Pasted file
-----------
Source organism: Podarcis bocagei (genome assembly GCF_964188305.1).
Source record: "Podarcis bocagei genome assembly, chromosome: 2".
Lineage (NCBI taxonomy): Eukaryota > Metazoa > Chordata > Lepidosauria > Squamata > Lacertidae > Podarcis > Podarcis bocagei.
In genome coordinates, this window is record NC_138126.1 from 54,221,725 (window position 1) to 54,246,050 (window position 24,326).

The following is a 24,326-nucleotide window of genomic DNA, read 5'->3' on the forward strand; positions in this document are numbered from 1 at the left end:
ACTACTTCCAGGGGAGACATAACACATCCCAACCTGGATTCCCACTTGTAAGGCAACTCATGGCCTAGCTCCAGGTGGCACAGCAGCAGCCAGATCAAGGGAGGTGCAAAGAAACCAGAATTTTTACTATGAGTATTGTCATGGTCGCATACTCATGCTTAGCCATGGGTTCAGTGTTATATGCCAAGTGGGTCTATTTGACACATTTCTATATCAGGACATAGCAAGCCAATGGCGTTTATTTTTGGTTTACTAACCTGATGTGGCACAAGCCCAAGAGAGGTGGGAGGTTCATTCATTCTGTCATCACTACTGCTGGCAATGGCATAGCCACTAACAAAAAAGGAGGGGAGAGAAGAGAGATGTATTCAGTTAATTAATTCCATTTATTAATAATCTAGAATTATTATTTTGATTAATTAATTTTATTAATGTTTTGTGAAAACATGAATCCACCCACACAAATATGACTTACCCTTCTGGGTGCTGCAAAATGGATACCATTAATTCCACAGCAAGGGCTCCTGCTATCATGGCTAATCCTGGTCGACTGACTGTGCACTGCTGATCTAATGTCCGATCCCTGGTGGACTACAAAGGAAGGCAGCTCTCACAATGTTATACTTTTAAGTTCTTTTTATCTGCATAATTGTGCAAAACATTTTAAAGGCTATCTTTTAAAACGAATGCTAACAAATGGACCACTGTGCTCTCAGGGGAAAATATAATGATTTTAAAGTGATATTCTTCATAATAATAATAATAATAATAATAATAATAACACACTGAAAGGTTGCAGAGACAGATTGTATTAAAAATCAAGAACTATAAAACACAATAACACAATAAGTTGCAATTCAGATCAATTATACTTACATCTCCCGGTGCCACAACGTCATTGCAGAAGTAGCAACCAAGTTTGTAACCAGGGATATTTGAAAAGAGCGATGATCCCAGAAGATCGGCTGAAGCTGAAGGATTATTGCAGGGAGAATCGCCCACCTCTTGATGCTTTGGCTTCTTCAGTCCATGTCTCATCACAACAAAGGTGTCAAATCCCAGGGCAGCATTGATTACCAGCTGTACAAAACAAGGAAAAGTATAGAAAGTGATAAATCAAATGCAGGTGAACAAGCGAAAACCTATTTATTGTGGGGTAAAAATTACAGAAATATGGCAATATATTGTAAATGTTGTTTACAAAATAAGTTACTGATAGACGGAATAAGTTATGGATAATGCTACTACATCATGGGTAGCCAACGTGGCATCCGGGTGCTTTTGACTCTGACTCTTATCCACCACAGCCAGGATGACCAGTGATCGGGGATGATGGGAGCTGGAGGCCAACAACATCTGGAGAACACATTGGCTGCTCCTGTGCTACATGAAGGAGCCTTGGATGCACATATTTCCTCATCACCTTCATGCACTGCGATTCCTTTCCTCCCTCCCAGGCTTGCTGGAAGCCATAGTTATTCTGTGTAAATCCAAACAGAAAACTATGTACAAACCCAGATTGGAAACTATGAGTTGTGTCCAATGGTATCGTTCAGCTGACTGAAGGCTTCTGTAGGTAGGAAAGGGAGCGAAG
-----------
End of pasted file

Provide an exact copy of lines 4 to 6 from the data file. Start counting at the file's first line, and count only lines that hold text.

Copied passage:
In genome coordinates, this window is record NC_138126.1 from 54,221,725 (window position 1) to 54,246,050 (window position 24,326).

The following is a 24,326-nucleotide window of genomic DNA, read 5'->3' on the forward strand; positions in this document are numbered from 1 at the left end:
ACTACTTCCAGGGGAGACATAACACATCCCAACCTGGATTCCCACTTGTAAGGCAACTCATGGCCTAGCTCCAGGTGGCACAGCAGCAGCCAGATCAAGGGAGGTGCAAAGAAACCAGAATTTTTACTATGAGTATTGTCATGGTCGCATACTCATGCTTAGCCATGGGTTCAGTGTTATATGCCAAGTGGGTCTATTTGACACATTTCTATATCAGGACATAGCAAGCCAATGGCGTTTATTTTTGGTTTACTAACCTGATGTGGCACAAGCCCAAGAGAGGTGGGAGGTTCATTCATTCTGTCATCACTACTGCTGGCAATGGCATAGCCACTAACAAAAAAGGAGGGGAGAGAAGAGAGATGTATTCAGTTAATTAATTCCATTTATTAATAATCTAGAATTATTATTTTGATTAATTAATTTTATTAATGTTTTGTGAAAACATGAATCCACCCACACAAATATGACTTACCCTTCTGGGTGCTGCAAAATGGATACCATTAATTCCACAGCAAGGGCTCCTGCTATCATGGCTAATCCTGGTCGACTGACTGTGCACTGCTGATCTAATGTCCGATCCCTGGTGGACTACAAAGGAAGGCAGCTCTCACAATGTTATACTTTTAAGTTCTTTTTATCTGCATAATTGTGCAAAACATTTTAAAGGCTATCTTTTAAAACGAATGCTAACAAATGGACCACTGTGCTCTCAGGGGAAAATATAATGATTTTAAAGTGATATTCTTCATAATAATAATAATAATAATAATAATAATAACACACTGAAAGGTTGCAGAGACAGATTGTATTAAAAATCAAGAACTATAAAACACAATAACACAATAAGTTGCAATTCAGATCAATTATACTTACATCTCCCGGTGCCACAACGTCATTGCAGAAGTAGCAACCAAGTTTGTAACCAGGGATATTTGAAAAGAGCGATGATCCCAGAAGATCGGCTGAAGCTGAAGGATTATTGCAGGGAGAATCGCCCACCTCTTGATGCTTTGGCTTCTTCAGTCCATGTCTCATCACAACAAAGGTGTCAAATCCCAGGGCAGCATTGATTACCAGCTGTACAAAACAAGGAAAAGTATAGAAAGTGATAAATCAAATGCAGGTGAACAAGCGAAAACCTATTTATTGTGGGGTAAAAATTACAGAAATATGGCAATATATTGTAAATGTTGTTTACAAAATAAGTTACTGATAGACGGAATAAGTTATGGATAATGCTACTACATCATGGGTAGCCAACGTGGCATCCGGGTGCTTTTGACTCTGACTCTTATCCACCACAGCCAGGATGACCAGTGATCGGGGATGATGGGAGCTGGAGGCCAACAACATCTGGAGAACACATTGGCTGCTCCTGTGCTACATGAAGGAGCCTTGGATGCACATATTTCCTCATCACCTTCATGCACTGCGATTCCTTTCCTCCCTCCCAGGCTTGCTGGAAGCCATAGTTATTCTGTGTAAATCCAAACAGAAAACTATGTACAAACCCAGATTGGAAACTATGAGTTGTGTCCAATGGTATCGTTCAGCTGACTGAAGGCTTCTGTAGGTAGGAAAGGGAGCGAAG